A RAMPANT Ronnie O’Sullivan raced into the Dafabet World Championship semi-finals by beating Shaun Murphy 13-3 with a session to spare at the Crucible.

Defending and five-time champion O’Sullivan incredibly won 13 of the last 14 frames against former champion Murphy in Sheffield in a devastating display.

From the moment the 38-year-old O’Sullivan got a snooker to stop Murphy going 3-0 up it was one-way traffic, as a combination of brilliance from one man and errors from the other created a perfect storm engulfing the Magician.

And O’Sullivan, going for a hat-trick of world titles and a sixth in all that would match the haul of Steve Davis did it all despite changing the tip of his cue between sessions.

The match might have been a lot closer – but the moment O’Sullivan came out of the first session with a 6-2 lead that should have belonged to Murphy, there was only one outcome.

And O’Sullivan also shrugged off a major scoreboard malfunction that kept both players awkwardly waiting around on their return from the mid-session interval.

O’Sullivan, who will now take on last year’s final opponent Barry Hawkins, said: “I had to change the tip on my cue on Tuesday night after the first session, that was a new one today.

“You want to get comfortable with it. It is one of the bug-bears of being a snooker player, no matter how well you are playing you are not 100 per cent confident.

“I got off to a dodgy start against Shaun and I could easily have been 3-0 or 4-0 down in that match. I got a bit lucky to be level at 2-2.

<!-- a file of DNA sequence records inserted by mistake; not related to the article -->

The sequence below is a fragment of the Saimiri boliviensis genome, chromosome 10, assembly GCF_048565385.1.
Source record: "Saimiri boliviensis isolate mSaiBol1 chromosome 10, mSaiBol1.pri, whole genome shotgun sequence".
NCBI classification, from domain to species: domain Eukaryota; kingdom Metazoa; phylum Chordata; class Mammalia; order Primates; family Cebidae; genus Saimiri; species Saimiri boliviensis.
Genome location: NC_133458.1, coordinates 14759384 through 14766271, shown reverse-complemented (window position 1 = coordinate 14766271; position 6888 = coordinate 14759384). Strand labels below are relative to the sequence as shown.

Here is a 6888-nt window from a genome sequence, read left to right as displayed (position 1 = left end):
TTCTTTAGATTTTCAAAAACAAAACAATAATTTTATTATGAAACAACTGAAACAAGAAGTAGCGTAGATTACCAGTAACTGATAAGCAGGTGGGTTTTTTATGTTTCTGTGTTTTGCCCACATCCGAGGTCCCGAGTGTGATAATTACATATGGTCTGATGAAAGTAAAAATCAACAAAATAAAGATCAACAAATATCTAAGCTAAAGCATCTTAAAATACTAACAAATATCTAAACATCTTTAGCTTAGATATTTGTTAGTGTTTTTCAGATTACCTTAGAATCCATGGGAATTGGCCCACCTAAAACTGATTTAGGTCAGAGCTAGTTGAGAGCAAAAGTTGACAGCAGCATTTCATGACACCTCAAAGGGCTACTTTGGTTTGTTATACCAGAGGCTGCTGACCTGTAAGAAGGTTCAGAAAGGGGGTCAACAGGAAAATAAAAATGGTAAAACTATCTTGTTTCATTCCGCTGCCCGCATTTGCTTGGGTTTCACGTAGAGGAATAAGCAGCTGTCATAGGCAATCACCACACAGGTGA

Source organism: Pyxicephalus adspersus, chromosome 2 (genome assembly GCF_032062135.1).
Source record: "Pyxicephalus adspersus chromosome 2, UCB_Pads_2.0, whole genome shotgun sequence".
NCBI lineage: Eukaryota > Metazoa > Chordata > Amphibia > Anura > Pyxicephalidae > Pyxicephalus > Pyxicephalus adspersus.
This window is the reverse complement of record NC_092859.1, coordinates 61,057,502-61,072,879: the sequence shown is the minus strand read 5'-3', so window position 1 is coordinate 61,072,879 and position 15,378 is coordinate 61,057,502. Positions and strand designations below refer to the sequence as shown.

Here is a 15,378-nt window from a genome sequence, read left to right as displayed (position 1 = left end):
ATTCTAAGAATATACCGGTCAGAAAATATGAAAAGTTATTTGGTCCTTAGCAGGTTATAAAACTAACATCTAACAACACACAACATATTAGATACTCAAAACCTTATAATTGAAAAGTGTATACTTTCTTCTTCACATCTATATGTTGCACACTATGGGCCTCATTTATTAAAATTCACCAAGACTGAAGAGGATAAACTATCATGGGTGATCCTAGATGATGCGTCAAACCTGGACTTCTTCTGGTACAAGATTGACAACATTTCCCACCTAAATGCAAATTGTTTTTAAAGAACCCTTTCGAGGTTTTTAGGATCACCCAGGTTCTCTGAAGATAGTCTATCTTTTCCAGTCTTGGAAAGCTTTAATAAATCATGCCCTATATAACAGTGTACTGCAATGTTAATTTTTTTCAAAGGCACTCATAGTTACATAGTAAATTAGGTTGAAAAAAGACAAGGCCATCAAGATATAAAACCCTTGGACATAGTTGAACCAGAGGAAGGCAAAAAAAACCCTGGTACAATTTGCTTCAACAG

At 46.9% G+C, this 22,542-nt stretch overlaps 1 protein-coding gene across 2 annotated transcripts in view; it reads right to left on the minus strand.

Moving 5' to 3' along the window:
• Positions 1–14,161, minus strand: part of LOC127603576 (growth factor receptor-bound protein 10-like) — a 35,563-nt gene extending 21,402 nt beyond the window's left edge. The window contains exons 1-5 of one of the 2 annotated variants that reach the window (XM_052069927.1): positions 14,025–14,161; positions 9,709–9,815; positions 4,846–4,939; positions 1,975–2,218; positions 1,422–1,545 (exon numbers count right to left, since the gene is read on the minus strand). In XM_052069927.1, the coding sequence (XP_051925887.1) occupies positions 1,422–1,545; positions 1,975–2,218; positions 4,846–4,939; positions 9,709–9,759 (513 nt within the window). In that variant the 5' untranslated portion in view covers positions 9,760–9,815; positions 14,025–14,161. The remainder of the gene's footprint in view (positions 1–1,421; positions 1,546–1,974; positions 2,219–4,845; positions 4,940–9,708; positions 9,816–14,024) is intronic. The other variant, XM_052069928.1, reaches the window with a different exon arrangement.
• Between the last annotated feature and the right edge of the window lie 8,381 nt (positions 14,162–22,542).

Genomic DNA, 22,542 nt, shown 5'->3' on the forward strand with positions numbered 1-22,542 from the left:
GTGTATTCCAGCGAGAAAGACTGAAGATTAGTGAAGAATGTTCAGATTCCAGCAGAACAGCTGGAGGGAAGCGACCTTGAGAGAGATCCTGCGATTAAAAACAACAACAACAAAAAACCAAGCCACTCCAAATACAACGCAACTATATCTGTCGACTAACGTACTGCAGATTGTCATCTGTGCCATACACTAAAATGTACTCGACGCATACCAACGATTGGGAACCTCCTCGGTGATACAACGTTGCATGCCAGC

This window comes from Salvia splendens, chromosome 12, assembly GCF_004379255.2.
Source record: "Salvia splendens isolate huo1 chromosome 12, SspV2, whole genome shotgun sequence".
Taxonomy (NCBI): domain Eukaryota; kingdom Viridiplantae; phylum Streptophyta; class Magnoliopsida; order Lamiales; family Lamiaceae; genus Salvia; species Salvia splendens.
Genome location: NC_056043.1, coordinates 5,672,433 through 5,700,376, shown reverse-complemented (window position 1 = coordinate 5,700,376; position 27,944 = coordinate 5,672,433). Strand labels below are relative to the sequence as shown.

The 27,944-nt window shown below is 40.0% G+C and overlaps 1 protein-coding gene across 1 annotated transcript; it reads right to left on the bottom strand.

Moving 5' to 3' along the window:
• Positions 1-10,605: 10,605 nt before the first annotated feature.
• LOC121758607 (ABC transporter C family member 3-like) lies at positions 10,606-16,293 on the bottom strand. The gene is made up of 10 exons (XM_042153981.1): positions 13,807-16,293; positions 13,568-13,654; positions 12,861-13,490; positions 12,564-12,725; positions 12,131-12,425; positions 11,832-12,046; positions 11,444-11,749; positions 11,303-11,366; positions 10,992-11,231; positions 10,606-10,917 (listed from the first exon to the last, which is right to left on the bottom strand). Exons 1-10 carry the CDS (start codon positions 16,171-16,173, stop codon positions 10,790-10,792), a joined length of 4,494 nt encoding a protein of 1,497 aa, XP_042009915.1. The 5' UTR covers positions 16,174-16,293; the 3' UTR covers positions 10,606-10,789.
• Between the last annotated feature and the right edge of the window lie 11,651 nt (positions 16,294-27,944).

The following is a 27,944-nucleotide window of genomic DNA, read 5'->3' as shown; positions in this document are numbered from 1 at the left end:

“But then after that I kept getting let in quite easily, I didn’t really have to fight for my chances and just fed off Shaun’s errors. He let me off the hook a bit.

“It doesn’t bother me if I haven’t had to play my best, I had a very tough match against Joe Perry and you don’t want too many like that.”

Murphy said: “We are blessed and lucky to be in the era of Ronnie, witnessing someone who is that good, and it is very, very difficult to play against him.

“You feel as if you are taking part on his table, and I didn’t cope with it very well. I started really well – shame it wasn’t best of three.

“I let him off the hook. Momentum can change very quickly, I made between 13 and 20 fatal errors and at this very top level against Ronnie you are going home.

“You sit there and plan what you are going watch on TV this evening, and I have a list as long as my arm of things I have to work on. But I had chances and am sorry I didn’t make more of a fight of it.

“He is the most naturally gifted player of all time, and the goals of equalling Steve Davis’s record and Stephen Hendry’s record of world titles spur him on.

“I felt the pressure, it was a huge match at the World Championships against the champion – and we have all got to be more clinical and raise the bar.”


Photographs by Monique Limbos